Tuesday, August 16, 2005


Teachers Barbara Klemm, left, Cobey Doi, Andy Collins and Haunani Seward prepared to snorkel Sunday at Mokumanamana island.

Absence of algae
brings hope

ABOARD THE HI'IALAKAI » When Cindy Hunter went on an 85-foot dive near the Northwestern Hawaiian island of Mokumanamana on Sunday, the good news was that the algae wasn't there.

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She was looking for hookweed (Hypnea musciformis), a runaway algae that has plagued Maui beaches, has been detected on Kauai and Molokai, and was pulled from test lobster pots around Mokumanamana just two months ago.

Isabella Abbott, a world-renowned algae expert, has studied samples brought back to her from the Northwestern Hawaiian Islands since 1997. One of the ways she gets the samples is via National Marine Fisheries Service research to see how the lobster population is doing.

Abbott first saw hookweed taken from Mokumanamana lobster pots in 2000, but the profusion of it in June alarmed her. Hookweed has not been seen elsewhere in the Northwestern Hawaiian Islands.

So Abbott asked Randy Kosaki, research director for the Northwestern Hawaiian Islands Coral Reef Ecosystem Reserve, to investigate the presence of the alien algae at Mokumanamana. Kosaki asked Hunter, a coral specialist who also knows her algae, to take a look during the current 10-day voyage for teachers to the Northwestern Islands by the National Oceanic and Atmospheric Administration.

Abbott was concerned about how much of the invasive plant had accumulated in just 12 hours underwater.

So on Saturday Hunter prepared the teachers aboard the Hi'ialakai for her dive, explaining how hookweed costs Maui County and hotel and condo owners millions over the years to remove rotting mats of the stuff from Kihei beaches.

"It was like a detective game," Hunter said in describing her Sunday dives. "We really looked but we found nothing."

While that does not guarantee the unwanted algae is not spreading, it at least lowers the volume on the alarm bell.

"I don't think that means we need to scour the area for the missing hypnea, but we do need to keep an eye out for invasives -- algal and invertebrate -- up there," Hunter said of the Northwestern Islands Coral Reef Ecosystem Reserve, which encompasses federal waters out to 50 miles from the islands.

The next scientific cruise to the area later this month will have an algae expert on board who will be watching for evidence of hookweed, Hunter said.

However, the results of Hunter's dive yesterday were not all good news. In a routine reading of his dive watch on the dive, Hi'ialakai Lt. Cmdr. John Caskey got a water temperature reading of 82 degrees at 82 feet deep.

That is pretty warm, but whether it will lead to widespread coral bleaching remains to be seen. Bleaching is the effect when tiny symbiotic algae that live inside live coral leave or die, leaving the coral animal without its main source of food.

When corals bleach, they turn white because the algae that were living in them give them their color. A rise in temperature or disease can cause bleaching.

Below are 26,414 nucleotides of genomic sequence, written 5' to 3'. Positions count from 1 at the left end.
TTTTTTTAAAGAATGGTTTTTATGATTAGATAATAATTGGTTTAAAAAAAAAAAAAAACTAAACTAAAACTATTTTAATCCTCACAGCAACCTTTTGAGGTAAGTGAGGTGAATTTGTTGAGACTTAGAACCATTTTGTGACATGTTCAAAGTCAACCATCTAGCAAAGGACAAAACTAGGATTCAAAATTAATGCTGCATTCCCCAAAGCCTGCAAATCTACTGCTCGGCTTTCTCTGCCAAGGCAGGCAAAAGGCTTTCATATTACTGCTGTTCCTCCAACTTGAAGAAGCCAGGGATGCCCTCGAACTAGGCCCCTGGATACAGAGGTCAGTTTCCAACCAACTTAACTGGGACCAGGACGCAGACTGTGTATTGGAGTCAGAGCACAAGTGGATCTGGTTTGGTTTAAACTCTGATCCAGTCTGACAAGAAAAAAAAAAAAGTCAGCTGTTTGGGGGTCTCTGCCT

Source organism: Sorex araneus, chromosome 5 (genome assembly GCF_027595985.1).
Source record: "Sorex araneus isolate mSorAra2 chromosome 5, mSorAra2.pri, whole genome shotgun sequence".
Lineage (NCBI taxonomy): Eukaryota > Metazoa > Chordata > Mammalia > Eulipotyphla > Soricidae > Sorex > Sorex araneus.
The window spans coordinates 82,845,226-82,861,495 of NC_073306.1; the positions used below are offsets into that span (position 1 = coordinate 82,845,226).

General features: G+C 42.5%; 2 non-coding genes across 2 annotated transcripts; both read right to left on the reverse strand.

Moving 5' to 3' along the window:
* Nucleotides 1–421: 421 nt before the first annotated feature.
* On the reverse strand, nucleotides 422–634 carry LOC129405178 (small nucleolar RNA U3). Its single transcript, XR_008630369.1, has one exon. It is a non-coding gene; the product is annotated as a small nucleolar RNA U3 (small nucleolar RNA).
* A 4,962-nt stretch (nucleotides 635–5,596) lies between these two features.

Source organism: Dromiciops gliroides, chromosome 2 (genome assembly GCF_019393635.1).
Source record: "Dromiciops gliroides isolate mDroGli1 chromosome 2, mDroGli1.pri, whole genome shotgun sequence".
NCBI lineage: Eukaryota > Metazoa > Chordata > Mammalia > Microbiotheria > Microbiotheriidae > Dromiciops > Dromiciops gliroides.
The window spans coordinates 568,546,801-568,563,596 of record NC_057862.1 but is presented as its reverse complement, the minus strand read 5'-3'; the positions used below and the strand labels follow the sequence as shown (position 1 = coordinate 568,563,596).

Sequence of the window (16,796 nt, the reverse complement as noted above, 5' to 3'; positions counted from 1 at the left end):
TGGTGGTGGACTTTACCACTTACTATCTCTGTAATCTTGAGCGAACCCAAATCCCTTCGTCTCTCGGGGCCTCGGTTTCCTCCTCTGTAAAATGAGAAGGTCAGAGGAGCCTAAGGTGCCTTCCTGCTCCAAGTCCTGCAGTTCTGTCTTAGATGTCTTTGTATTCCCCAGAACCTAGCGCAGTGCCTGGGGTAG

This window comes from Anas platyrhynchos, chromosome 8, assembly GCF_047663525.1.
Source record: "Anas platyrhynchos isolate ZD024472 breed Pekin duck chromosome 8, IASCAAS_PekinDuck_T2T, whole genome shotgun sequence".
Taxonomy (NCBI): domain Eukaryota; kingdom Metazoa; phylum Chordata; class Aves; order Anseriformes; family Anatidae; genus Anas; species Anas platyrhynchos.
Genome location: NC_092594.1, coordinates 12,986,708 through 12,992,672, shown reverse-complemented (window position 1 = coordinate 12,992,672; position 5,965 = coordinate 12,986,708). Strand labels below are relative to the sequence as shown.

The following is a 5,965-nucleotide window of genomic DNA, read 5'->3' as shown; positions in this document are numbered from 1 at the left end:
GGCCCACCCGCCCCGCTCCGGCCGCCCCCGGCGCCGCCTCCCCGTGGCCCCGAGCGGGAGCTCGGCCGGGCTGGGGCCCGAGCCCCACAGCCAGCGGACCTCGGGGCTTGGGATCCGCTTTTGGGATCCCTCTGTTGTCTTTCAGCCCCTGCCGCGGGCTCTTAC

In 2002 and 2004 voyages to the Northwestern Hawaiian Islands, scientists noted significant bleaching of coral that coincided with periods of warmer water temperatures. Coral are so sensitive they can bleach when temperatures vary by just a few degrees from what they are accustomed to.


Alien algae species
invading isle waters

There are five alien algae species that are causing the most problems in the main Hawaiian Islands:

» Hookweed (Hypnea musciformis): Commercial interests introduced hookweed to Hawaii in 1974 to create an industry for carageenen, a stabilizer used in food products. The industry did not go anywhere, the algae escaped and spread, and has been growing wild ever since. It gets its common name from the tiny hooks on the end of some branches of the seaweed. Because of the hooks, it can form dense mats that wash up on beaches and then rot, creating a stench. This has happened most frequently on Maui, but the seaweed has been identified on Molokai and Kauai as well.

» Gorilla ogo (Gracilaria salicornia): Found in Hilo Harbor previous to 1970 and introduced to Oahu in 1974 for the aquaculture of agar. It now dominates the reef at Waikiki near the aquarium and remains in spite of removal of more than 100 tons through community cleanups. A huge vacuum dubbed the "super sucker" is being tested on gorilla ogo in Kaneohe Bay. Scientists also are studying ways to fight it include using a native sea urchin or fish to reduce its spread.

» Spiny seaweed (Acanthophora spicifera): Found on all main Hawaiian islands by 1961, this algae was introduced via a fouled ship hull in Pearl Harbor in the early 1950s. The most widespread alien algae in Hawaii, it out-competes native limu and can grow from tiny pieces.

» Smothering seaweed (Kappaphycus spp.): Growing rapidly in Kaneohe Bay, where it is smothering coral by growing on top of it. Can disperse by fragments. Changes the physical structure of the reef because it has a large, three-dimensional growth.

» Leather mudweed (Avrainvillea amadelpha): Likes sandy and soft bottom areas where it is pushing out Hawaii's only native sea grass. Could be causing habitat loss for native limu and fishes. Recently detected on Oahu's South Shore and on Kauai.

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